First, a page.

President Reagan said yesterday "it is morally right" for him to visit a German military cemetery Sunday and blamed reporters for the controversy surrounding his visit, saying, "they've gotten hold of something, and like a dog worrying a bone, they're going to keep on chewing on it."
In a television interview with reporters from the six other nations participating in this week's Bonn economic summit, Reagan said that "the final word has been spoken" about his intention to visit the Bitburg cemetery, where 49 Nazi SS soldiers are buried among about 2,000 German war dead.
Reagan told the reporters that "I don't believe that many of your American colleagues -- in that sense, I mean in the press -- have been quite fair about this."
Meanwhile, the U.S. and West German governments, in another attempt to defuse the Bitburg controversy, are considering adding to Reagan's itinerary a ceremony at the Remagen Bridge honoring the exploits of American soldiers. A spokesman for the Bonn government, Peter Boenisch, said the idea was proposed by American Jewish groups and was being studied by both governments.
Reagan's plan to visit the Bitburg cemetery has come under fire from Jewish and veterans groups and members of Congress, but the president has resisted demands that he cancel it. The White House did, however, add to Reagan's itinerary a visit to the site of the Bergen-Belsen concentration camp .
Asked about news reports that some of the SS soldiers buried at Bitburg may have participated in a massacre in France and whether he was aware of that, Reagan replied, "Yes, I know all the bad things that happened in that war. I was in uniform for four years myself.
"And, again, all of those -- you're asking with reference to people who are in the cemetery -- were buried there. Well, I've said to some of my friends about that, all of those in that cemetery have long since met the supreme judge of right and wrong. And whatever punishment or justice was needed has been rendered by one who is above us all.
"And it isn't going there to honor anyone. It's going there simply to, in that surrounding, more visibly bring to the people an awareness of the great reconciliation that has taken place and, as I've said before, too many times I guess, the need to remember in the sense of being pledged to never letting it happen again."
Vice President Bush, speaking at the U.S. Chamber of Commerce's annual meeting yesterday, called for "understanding and support" for Reagan. Bush said the president would demonstrate "that he understands the lessons of history, that he knows that we can never let time blur our memories and that we must not be unclear about the deep truths learned during World War II."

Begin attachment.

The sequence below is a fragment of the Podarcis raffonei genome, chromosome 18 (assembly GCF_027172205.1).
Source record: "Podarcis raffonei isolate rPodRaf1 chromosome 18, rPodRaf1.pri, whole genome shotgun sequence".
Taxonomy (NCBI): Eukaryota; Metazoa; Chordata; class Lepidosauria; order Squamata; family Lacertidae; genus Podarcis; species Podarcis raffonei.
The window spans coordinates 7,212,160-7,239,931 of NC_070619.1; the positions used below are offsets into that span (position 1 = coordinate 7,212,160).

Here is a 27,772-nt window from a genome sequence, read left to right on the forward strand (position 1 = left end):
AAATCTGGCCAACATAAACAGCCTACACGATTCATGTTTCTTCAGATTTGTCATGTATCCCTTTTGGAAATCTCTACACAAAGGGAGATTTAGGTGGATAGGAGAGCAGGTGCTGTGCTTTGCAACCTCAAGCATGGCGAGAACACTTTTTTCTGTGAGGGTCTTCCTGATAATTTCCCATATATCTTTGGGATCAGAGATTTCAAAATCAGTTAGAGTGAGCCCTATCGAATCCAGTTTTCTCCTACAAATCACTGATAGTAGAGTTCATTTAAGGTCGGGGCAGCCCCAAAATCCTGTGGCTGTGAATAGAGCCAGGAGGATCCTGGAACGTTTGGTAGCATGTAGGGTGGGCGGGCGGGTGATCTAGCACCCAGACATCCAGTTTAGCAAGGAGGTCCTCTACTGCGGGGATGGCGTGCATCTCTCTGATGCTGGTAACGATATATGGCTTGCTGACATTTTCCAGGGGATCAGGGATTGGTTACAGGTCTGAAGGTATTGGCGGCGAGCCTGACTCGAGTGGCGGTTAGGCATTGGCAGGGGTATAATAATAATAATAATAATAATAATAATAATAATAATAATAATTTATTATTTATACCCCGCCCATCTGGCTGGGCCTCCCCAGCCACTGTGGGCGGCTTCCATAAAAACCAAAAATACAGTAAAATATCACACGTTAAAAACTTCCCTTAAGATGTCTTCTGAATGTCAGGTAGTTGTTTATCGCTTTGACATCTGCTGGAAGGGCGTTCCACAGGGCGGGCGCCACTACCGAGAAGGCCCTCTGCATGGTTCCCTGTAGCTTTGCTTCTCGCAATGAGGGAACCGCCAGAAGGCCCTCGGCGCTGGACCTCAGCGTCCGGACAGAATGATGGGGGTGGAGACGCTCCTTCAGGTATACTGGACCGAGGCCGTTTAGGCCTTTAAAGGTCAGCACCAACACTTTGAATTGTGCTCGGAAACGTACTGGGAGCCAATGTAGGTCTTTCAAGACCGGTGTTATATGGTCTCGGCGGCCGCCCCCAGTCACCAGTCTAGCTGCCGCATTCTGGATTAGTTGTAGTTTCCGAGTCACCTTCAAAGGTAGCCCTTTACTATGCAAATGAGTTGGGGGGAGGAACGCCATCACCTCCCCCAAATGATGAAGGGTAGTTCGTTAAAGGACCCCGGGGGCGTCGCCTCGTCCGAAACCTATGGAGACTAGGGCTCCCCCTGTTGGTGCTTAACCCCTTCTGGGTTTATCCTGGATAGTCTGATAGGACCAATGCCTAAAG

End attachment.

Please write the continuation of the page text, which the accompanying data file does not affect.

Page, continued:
Reagan defended the trip yesterday by saying, "I don't believe it has affected a majority of the people here. As a matter of fact, some of our own people have done polls and surveys and reveal that this is not of that great concern."
White House officials said Reagan was referring to a survey last week by pollster Richard B. Wirthlin showing public opinion "split right down the middle" on whether Reagan should go to Bitburg. The officials said Wirthlin's survey did not detect any downturn in Reagan's public approval rating, as other polls, including The Washington Post-ABC News survey, have shown recently.
In the House yesterday, lawmakers from both parties called the visit "inappropriate" and urged him to find another location. A resolution calling on him to "reconsider" is expected to be approved overwhelmingly today, as Reagan is leaving for 10 days in Europe.
Reagan said the trip started with a "very sincere desire" by himself and West German Chancellor Helmut Kohl to recognize the 40th anniversary of the end of World War II in Europe. He again said he had misunderstood an invitation from West Germany about visiting a concentration camp site.
Defending the Bitburg visit, he said, "Shouldn't we look at this and recognize that the unusual thing that has happened, that in these 40 years since the end of that war, the end of that tragedy of the Holocaust, we have become the friends that we are, and use this occasion to make it plain that never again must we find ourselves enemy, and never again must there be anything like the Holocaust.
"And if that is what we can bring out of these observances and the trip that has been planned, then I think everything we're doing is very worthwhile."